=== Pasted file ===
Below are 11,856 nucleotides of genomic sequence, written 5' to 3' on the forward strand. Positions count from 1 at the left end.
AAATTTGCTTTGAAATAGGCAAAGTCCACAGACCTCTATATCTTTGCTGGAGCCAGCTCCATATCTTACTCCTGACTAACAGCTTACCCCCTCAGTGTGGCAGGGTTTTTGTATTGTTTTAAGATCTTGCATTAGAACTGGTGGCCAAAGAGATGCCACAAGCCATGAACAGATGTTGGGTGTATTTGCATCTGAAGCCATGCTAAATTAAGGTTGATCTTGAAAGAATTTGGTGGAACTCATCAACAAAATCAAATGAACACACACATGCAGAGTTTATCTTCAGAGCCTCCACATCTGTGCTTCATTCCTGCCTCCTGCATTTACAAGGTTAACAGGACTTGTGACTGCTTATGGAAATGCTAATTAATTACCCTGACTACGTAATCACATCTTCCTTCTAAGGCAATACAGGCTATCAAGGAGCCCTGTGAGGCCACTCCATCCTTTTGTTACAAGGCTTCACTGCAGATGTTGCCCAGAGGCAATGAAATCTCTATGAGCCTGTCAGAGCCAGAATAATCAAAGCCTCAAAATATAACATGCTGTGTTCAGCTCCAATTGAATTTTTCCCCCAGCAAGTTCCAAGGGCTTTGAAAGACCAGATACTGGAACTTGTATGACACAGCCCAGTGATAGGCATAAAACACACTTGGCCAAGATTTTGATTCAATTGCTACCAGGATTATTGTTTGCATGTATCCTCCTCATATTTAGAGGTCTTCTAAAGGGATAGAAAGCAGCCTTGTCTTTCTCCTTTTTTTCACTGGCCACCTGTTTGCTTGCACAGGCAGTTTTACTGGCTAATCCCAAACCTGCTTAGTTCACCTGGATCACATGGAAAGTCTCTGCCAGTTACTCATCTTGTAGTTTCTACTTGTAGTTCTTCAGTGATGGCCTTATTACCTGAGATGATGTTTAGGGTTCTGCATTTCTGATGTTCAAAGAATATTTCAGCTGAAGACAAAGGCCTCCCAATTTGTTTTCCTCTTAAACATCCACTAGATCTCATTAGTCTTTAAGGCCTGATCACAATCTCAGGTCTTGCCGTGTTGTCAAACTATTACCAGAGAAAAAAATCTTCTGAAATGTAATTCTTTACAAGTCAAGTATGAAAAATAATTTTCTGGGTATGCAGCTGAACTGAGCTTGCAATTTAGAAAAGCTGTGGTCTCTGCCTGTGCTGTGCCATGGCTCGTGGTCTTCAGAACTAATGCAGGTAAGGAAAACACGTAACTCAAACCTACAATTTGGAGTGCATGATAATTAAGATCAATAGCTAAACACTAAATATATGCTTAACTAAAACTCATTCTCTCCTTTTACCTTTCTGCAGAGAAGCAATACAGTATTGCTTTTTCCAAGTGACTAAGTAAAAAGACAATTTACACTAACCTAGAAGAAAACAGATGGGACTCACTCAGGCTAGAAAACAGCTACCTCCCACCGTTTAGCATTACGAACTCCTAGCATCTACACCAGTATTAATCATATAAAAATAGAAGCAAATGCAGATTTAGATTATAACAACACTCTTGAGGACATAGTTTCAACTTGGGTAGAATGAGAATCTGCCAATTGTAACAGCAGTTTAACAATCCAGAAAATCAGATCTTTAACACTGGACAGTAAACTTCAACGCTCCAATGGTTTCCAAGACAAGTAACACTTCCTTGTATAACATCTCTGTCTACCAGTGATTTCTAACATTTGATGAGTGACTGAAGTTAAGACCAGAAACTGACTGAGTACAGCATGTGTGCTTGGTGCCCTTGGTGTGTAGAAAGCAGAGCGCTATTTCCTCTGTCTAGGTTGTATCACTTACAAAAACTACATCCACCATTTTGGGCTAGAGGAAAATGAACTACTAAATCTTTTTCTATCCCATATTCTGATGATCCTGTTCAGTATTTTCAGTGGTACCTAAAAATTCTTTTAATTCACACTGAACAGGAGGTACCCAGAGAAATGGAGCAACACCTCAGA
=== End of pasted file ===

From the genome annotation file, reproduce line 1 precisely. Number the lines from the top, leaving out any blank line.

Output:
Below are 11,856 nucleotides of genomic sequence, written 5' to 3' on the forward strand. Positions count from 1 at the left end.